Alan Turner: Teaching


Human Anantomy, Biology, Earth History and Fieldwork



I have taught courses ranging through the biological science disciplines with an emphasis on evolutionary biology, systematics, and gross human anatomy. My experience is shared among teaching undergraduates, graduate students, and medical students. I believe that a researcher who is passionate, knowledgeable, and active in the fields he or she is teaching makes for the most effective instructor. I believe my dedication to teaching excellence is evinced by my teaching evaluations over the years.

Gross Anatomy

Dissection remains the key to mastering human anatomy. Since 2008 I have taught HBA 531 The Body with five other of my fellow Anatomical Sciences faculty m embers at Stony Brook University Medical Center. In this class, we take a dissection-based regional approach to teaching human anatomy. The course is offered every Fall semester with an enrollment of roughly 130 first year medical students.



Teaching Experience

I teach a graduate-level course Phylogenetic Systematics, Biogeography, and Comparative Methods. This class consists of lectures and labs that combine overviews of modern phylogenetic and comparative methods with hands-on specimen-based projects training graduate students in relevant computer software like PAUP, TNT, MrBayes, COMPARE, and BayesTraits.

In addition to these formal teaching settings, I also co-organize a weekly Evolutionary Biology Discussion Group among graduate students and faculty in Anatomical Sciences, Ecology and Evolution, and Anthropology.

In the past I have taught general enrollment courses focusing on Earth History, Dinosaur Evolution, and Principles of Biology course.




Research  Mentoring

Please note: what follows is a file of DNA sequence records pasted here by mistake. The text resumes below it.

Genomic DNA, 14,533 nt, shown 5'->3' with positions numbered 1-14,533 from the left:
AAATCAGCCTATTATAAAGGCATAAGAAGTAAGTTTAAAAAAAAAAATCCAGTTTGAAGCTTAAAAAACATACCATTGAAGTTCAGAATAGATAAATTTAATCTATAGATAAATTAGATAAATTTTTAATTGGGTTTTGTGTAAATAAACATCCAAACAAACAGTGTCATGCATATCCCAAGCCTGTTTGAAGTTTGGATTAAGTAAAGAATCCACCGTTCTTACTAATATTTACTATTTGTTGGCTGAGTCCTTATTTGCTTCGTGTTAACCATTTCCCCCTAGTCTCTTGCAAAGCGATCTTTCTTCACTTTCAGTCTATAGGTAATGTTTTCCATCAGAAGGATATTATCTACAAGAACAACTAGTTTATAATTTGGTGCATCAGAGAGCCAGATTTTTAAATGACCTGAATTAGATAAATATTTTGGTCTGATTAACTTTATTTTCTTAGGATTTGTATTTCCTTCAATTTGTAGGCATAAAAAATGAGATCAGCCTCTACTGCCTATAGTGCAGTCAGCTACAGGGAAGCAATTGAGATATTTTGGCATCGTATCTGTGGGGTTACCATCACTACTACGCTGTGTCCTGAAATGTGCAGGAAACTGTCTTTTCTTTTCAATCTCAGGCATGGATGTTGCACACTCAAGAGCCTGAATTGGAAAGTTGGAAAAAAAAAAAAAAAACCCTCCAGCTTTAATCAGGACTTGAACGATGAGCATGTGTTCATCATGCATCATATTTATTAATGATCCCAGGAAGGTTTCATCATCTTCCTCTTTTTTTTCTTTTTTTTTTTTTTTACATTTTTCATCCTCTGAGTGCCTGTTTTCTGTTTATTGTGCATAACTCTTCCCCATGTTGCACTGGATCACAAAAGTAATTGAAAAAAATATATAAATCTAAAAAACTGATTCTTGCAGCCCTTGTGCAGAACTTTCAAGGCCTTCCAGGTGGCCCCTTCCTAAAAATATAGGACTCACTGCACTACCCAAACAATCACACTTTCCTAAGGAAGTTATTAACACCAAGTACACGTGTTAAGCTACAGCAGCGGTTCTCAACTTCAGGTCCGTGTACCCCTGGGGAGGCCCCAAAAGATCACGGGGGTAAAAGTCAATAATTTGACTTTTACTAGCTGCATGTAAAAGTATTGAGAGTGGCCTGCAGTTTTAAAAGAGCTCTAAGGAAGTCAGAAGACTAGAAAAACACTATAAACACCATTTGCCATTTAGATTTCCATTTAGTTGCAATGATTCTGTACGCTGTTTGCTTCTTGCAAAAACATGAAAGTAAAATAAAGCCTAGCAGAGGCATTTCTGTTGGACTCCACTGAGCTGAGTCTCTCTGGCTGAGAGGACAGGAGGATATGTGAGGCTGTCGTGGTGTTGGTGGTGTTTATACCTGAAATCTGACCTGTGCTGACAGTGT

To date, I have served on the thesis committees four students, three of which have completed their thesis and now are employed in Anatomy programs or other research instituions in the US. My first PhD student, Sara Burch, successfully defended her dissertation at the end of 2013. Currently supervise two PhD students (Adam Pritchard and Jennifer Nestler).

Dr. Sarah Werning recently joined my lab as an NSF Postdoctoral Fellow. We will be collaborating on a project looking at the evolution of Crocodylomorph growth and metabolic rates in deep time.

Undergraduates who are interested in assisting the Turner Lab with this project should contact Dr. Werning by email at 



Student Mentoring

Through a partnership with Smithtown West High School, I help local high school students get exposure to and develop skill in conducting research. This has been a rewarding experience for both myself and the students. In 2010 Brian Ralph (top picture) qualified for a Simons Summer Research Fellowship and has participated in the Siemens Competition and was an 2011 Intel Research Competition semifinalist. Kavita Jain (bottom picture) qualified for a Simons Summer Research Fellowship in 2012 and was an 2012 Intel Research Competition semifinalist.


Image: High School Student






Image: Siemens Competition